Practices of Godly Parents
"And the child grew and became strong; he was filled with wisdom, and the grace of God was on him." (Luke 2:40)
December 31, 2017
I thank God that in this church we have children. One of my memorable visits to another church was in Florida. I sat toward the back of the church. I saw a congregation of folks with lots of white hair. I don't remember seeing a single child, teenager or young adult in that congregation. The absence of children in any congregation leaves so much to be desired. For children, not to be present in a worship service creates an odd feeling about the worship experience.
In this church, some of my most cherished experiences have been the presence of children in our worship services. Over the last 40-plus years that I have been blessed by Almighty God to pastor here, I have some wonderful and lasting experiences of our children in worship.
I want to share some of those experiences. Let me start with the joy of dedicating new-born babies. Many of you have brought your babies for me to bless them. I have enjoyed the personal experience of seeing you come here to the altar with your new-born child in your arms; then I feel a real challenge each and every time in making a smooth and non-crying transition from your arms to my arms at the moment I dedicate your child.
Believe me this is a very special time in the life of a family and in the life of the congregation. The Bible teaches that children are gifts from God. The Psalmist says children are a "heritage" from the Lord and a "reward" (Psalm 127:3).
Then my experience of dedicating and baptizing my children and grandchildren, and the children of this church have been a blessed experience for me. I have a framed photo in our home where I can see myself standing in the baptismal pool with my granddaughter next to me just before I immersed her into the water. That picture will always be part of my experience. Similarly, I have that picture of my grand boys and your children in my mind.
Also, the experience of engaging the youth in the "Passing of the Peace" Sunday after Sunday here in worship. There is nothing like it. I love it. They love it. They know how to do it. They wait for it. They are loud and joyous with saying it. I will remember this and their faces and expressions for all my born days.
These are religious practices that you as parents and congregation have helped to cultivate within this congregation. We have made these rich and rewarding experiences for our youth and us.
I believe these religious practices are very important. In today's Scripture, God established a law for parents who have children. God's law was for parents to bring their firstborn male child to the temple after a certain period of time. There they were to dedicate their child to God. Also, they were to bring a pair of doves or two young pigeons. All Jewish parents were required to follow God's law.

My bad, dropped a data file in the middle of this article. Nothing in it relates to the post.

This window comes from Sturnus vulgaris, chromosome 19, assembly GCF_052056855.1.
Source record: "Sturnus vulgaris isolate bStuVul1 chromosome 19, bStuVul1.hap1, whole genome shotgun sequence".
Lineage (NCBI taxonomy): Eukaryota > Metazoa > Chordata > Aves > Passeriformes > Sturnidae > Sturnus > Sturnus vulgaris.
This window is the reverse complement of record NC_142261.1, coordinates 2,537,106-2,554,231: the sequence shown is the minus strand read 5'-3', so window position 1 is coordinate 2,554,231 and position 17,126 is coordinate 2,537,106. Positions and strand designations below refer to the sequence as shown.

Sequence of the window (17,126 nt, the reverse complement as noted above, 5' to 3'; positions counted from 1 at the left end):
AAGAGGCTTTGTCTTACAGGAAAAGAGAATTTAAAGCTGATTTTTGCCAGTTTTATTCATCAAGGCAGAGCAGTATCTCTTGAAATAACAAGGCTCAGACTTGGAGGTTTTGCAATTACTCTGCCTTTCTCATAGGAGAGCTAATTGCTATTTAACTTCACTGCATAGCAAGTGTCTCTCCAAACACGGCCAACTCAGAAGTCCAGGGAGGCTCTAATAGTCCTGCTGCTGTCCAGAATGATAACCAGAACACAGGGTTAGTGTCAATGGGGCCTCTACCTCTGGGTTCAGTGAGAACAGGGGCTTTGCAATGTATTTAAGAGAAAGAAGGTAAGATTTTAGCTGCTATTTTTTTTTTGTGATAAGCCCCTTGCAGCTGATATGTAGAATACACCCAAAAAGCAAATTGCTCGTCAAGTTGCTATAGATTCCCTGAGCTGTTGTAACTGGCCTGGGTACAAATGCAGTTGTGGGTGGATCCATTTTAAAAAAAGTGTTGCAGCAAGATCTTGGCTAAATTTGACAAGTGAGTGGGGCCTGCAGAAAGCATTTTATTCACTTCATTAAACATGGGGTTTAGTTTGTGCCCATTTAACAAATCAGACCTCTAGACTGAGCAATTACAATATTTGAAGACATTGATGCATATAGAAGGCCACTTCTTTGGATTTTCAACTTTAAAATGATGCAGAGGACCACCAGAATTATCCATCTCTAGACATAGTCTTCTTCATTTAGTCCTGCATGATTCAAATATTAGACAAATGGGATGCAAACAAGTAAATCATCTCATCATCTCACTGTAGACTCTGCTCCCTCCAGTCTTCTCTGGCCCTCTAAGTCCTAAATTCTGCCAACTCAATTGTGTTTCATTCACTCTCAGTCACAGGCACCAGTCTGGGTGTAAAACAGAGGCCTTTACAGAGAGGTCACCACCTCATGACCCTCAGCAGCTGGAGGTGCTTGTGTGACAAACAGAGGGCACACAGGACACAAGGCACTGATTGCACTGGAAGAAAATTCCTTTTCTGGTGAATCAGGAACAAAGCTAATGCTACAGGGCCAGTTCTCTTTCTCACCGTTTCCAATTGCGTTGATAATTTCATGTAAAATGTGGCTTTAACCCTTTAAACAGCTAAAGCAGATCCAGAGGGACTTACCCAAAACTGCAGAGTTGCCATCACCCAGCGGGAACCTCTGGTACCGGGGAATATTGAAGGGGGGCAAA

Joseph and Mary obeyed God's law and brought their firstborn son, Jesus, to the temple and Simeon blessed them. Also, they sacrificed to God the required pigeons.
Also, during their visit, they heard two elderly people inside the temple say some wonderful things about their newborn son. Simeon took him in his arms and praised God, saying:
"Sovereign Lord, as you have promised,
you may now dismiss[c] your servant in peace.
30 For my eyes have seen your salvation,
31 which you have prepared in the sight of all nations:
32 a light for revelation to the Gentiles,
and the glory of your people Israel."
33 The child's father and mother marveled at what was said about him. 34 Then Simeon blessed them and said to Mary, his mother: "This child is destined to cause the falling and rising of many in Israel, and to be a sign that will be spoken against, 35 so that the thoughts of many hearts will be revealed. And a sword will pierce your own soul too." (Luke 2:28-35)
she gave thanks to God and spoke about the child to all who were looking forward to the redemption of Jerusalem.
I hope you use this opportunity that our children are in our presence here in the church to speak well of those that deserve it. And some of them are wonderful children. What you think and say to them is important to them. The world's greatest cellist, Pablo Casals, once said: "The child must know that he is a miracle; that since the beginning of the world there hasn't been, and until the end of the world there will not be another child like him."
The other elderly person who met Joseph and Mary in the temple was a prophet named Anna. Anna was an icon of the temple. She apparently lived there. Her words to Joseph and Mary were:
"She gave thanks to God and spoke about the child to all who were looking forward to the redemption of Jerusalem."
So, Joseph and Mary did what God required by law. As a result, they were blessed. They heard some wonderful things about their son; they heard these wonderful things from two beautiful old people. They were blessed from doing what was the parents were required to do in that day. Also, they were blessed because their son grew and became strong; and he was filled with wisdom, and the grace of God was on him."
All parents probably want their children to do well and to excel in things that matter to them. Parents are required to do their religious practices with their children. You do your part. God will do his part. That's your best way forward to help your child to have a blessed life. You have more to do with your children's success than you may think you do. What Joseph and Mary did in sticking to the religious practices in their time paid off and it can pay off for you getting your children off the best start in life. Amen.